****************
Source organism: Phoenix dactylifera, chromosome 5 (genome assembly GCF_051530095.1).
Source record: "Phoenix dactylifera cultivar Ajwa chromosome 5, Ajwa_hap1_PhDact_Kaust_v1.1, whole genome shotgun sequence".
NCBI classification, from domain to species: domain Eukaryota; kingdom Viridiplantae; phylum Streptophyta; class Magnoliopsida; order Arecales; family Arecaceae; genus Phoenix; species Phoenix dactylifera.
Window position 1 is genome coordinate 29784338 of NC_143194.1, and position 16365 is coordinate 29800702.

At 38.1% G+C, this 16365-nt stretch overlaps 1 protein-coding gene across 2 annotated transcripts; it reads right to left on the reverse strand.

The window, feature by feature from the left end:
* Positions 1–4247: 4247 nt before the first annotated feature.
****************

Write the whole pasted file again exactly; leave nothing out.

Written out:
Source organism: Phoenix dactylifera, chromosome 5 (genome assembly GCF_051530095.1).
Source record: "Phoenix dactylifera cultivar Ajwa chromosome 5, Ajwa_hap1_PhDact_Kaust_v1.1, whole genome shotgun sequence".
NCBI classification, from domain to species: domain Eukaryota; kingdom Viridiplantae; phylum Streptophyta; class Magnoliopsida; order Arecales; family Arecaceae; genus Phoenix; species Phoenix dactylifera.
Window position 1 is genome coordinate 29784338 of NC_143194.1, and position 16365 is coordinate 29800702.

At 38.1% G+C, this 16365-nt stretch overlaps 1 protein-coding gene across 2 annotated transcripts; it reads right to left on the reverse strand.

The window, feature by feature from the left end:
* Positions 1–4247: 4247 nt before the first annotated feature.